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Meet the Unsung Heroes of the World’s Biggest Fashion Houses

Fashion has long perpetuated a single creator myth, but behind every great designer is a team of designers, some of them powerhouses in their own right.
Image by Jan-Nico Meyer for BoF
By
  • Osman Ahmed

LONDON, United Kingdom — Fashion's single creator myth is just that: a myth. Behind every great designer is a team of designers, some of them powerhouses in their own right. And whereas once buzzed-about ingénues, fresh from design school, were fashionable choices to helm houses, today the pendulum has swung in the other direction. Indeed, some of the most prominent creative directors of the moment were once behind-the-scenes designers who have emerged from the shadows to take the industry's top creative jobs.

There's Alessandro Michele at Gucci, Demna Gvasalia at Balenciaga, Natacha Ramsay-Levi at Chloé, Sarah Burton at Alexander McQueen, Maria Grazia Chiuri at Dior — all of whom spent years working behind the scenes before taking their first jobs as creative directors. "Behind-the-scenes designers are at the helm of most brands now," observes headhunter Floriane de Saint Pierre.

“Too much in the industry has been put into the name and buzz, and yet, time and time again, product is champion,” adds Marc Beckman, founder and chief executive of DMA United, an advertising and talent representation agency, summing up the shift.

Of course, many behind-the-scenes designers never rise to the label of creative director, but have outsized impact on their respective businesses. This is especially true of “right hands” and top handbag specialists, who can sometimes earn seven-figure salaries, according to Beckman.

“Apparel is going to represent the most lucrative for the second-in-command positions,” he says. “Commercially, accessories are still driving the business so it’s important, but whoever is running the overall image is equally important.”

Here, BoF shines a spotlight on some of the industry’s top behind-the-scenes designers working in the backrooms at the world’s leading fashion houses.

Darren Spaziani (Louis Vuitton)

Responsible for some of the most successful handbags of the last decade, Darren Spaziani is one of the most sought-after accessories designers, currently working as artistic director of leather goods at Louis Vuitton. Based between Paris and New York, he has been described by Delphine Arnault as "one of the most talented designers of his generation." Like many of his contemporaries, Spaziani studied at Central Saint Martins under the late Professor Louise Wilson, graduating in 1999.

One of his first jobs was working for Helmut Lang to create design-driven shoes, bags and accessories, before moving to Louis Vuitton in 2004 as head designer of men's leather goods and accessories, where he worked closely with Marc Jacobs and was responsible for the design, research and development of all men's bags, sunglasses, fine and costume jewellery, ties, scarves, homeware, hats and gloves. He then joined Balenciaga in 2006 as accessories design director, working across men's and women's, reporting to Nicolas Ghesquière, and from 2008 to 2013, Spaziani worked as director of accessories design at Proenza Schouler, as well as consulting for Tory Burch and Diane von Furstenberg.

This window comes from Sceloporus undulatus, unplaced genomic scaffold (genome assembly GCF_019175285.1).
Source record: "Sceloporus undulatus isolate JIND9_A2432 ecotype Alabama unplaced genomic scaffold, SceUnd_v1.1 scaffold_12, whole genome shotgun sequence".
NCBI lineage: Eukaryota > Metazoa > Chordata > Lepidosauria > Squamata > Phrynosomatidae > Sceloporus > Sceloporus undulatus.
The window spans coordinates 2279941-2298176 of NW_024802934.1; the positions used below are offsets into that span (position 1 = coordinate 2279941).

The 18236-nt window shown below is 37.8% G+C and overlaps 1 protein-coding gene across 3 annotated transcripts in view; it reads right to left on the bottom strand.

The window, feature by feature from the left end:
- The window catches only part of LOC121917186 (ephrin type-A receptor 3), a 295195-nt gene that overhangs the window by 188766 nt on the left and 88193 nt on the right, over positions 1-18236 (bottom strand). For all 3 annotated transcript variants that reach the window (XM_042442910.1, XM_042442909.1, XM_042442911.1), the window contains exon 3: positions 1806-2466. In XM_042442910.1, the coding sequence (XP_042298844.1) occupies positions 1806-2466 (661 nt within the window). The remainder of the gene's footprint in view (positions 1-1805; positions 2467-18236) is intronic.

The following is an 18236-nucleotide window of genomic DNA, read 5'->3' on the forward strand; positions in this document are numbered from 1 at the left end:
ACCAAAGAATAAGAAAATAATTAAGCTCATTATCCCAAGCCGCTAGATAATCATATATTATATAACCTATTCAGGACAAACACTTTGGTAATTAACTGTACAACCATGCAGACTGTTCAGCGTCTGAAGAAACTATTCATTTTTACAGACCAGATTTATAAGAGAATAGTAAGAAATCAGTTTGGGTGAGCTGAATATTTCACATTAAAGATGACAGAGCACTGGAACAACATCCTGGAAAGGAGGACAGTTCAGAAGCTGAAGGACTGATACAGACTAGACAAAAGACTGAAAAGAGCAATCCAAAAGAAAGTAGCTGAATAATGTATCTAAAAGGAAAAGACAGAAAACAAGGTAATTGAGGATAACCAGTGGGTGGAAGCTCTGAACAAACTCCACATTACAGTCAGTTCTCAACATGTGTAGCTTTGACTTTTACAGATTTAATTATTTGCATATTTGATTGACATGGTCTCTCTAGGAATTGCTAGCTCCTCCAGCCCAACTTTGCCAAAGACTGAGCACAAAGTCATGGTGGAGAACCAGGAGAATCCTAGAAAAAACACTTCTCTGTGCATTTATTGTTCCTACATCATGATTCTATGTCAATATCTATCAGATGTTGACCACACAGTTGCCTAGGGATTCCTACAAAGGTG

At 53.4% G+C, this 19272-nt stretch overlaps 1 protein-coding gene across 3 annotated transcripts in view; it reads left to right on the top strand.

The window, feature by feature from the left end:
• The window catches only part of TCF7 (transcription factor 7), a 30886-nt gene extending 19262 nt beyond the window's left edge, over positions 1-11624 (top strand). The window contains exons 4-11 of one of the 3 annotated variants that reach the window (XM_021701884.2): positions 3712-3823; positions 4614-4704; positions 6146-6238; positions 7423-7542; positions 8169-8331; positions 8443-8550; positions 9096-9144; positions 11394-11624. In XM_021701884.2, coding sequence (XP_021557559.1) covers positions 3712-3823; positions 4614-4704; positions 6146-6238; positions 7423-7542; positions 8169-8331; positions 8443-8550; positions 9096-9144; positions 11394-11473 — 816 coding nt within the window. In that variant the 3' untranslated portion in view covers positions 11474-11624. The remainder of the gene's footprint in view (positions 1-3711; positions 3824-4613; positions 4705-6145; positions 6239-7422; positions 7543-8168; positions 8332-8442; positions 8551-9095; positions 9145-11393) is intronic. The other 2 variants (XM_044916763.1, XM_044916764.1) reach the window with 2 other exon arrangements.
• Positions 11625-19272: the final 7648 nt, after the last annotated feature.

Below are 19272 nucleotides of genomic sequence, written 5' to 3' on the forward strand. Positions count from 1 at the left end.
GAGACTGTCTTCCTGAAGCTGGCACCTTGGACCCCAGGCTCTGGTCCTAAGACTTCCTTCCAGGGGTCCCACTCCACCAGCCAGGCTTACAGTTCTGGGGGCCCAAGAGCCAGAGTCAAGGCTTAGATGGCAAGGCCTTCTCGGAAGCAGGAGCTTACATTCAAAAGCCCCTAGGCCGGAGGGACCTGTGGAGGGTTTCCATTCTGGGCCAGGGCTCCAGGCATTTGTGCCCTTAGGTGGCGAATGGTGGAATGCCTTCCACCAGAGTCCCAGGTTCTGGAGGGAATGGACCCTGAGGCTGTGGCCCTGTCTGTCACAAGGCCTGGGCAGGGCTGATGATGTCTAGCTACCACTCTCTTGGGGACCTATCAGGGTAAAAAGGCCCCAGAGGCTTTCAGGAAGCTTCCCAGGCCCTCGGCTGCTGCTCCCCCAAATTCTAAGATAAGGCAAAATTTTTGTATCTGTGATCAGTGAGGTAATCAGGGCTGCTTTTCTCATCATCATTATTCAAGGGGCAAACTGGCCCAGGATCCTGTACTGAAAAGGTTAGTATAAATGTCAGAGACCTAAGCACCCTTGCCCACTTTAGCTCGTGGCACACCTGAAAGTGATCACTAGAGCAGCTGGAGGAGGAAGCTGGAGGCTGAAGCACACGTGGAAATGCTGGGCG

At Proenza Schouler, Spaziani designed the PS1 satchel, which dominated the "it bag" market for the best part of a decade and contributed to the label's rapid growth (currently, Proenza Schouler's overall sales revenue — which market sources put at close to $90 million for 2016 — is split 50-50 between apparel and accessories.) Today, at Louis Vuitton, Spaziani is one of the most senior designers, working in tandem with Ghesquière once again, and Kim Jones. His portfolio of bags includes the bestselling 'Twist' bag, a small handbag with a twisting 'LV' clasp and thin chain strap, as well as the Jeff Koons collaboration, which saw masterpieces transposed onto Vuitton classics like the 'Speedy' and the 'Keepall.'

Matthieu Blazy (Calvin Klein)

When fashion journalist Suzy Menkes posted a photo of designers Matthieu Blazy and Raf Simons on Instagram in 2014, it outed Blazy as the head designer of Maison Margiela, notorious for its reticence on designers or spokespeople. "The show brought the designer Matthieu Blazy out of the shadows," Menkes wrote. A graduate of La Cambre (class of 2007) in Paris, Blazy got his start as an intern at John Galliano and Balenciaga. He then went to work for Simons in Antwerp, rising the ranks to become senior designer, before going to Margiela as head designer of the 'Artisanal' couture line, and subsequently the ready-to-wear, too.

When John Galliano arrived at the elusive brand, as a very public face of it, Blazy headed to Céline to join Phoebe Philo's design team. Since August last year, he has worked as design director at Calvin Klein alongside Simons and Pieter Mulier, Simons' longstanding collaborator who is now creative director of the New York-based brand (Simons, by comparison, is chief creative officer.) "Mulier [is] responsible for executing Simons' creative and design vision for all men's and women's apparel and accessories lines within the Calvin Klein brand," the company said in a statement.

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Fabio Zambernardi (Prada and Miu Miu)

Fabio Zambernardi has been design director for the Miu Miu and Prada brands since November 2002, working closely with Miuccia Prada on the ready-to-wear collections and concept development, as well as overseeing all of the strategic tasks that retain the coherence between image and products within the collection, including the Italian brands' image communication. He started at the company as a collaborator in 1981 and was promoted to shoe design director in 1997, then design fashion coordinator in 1999.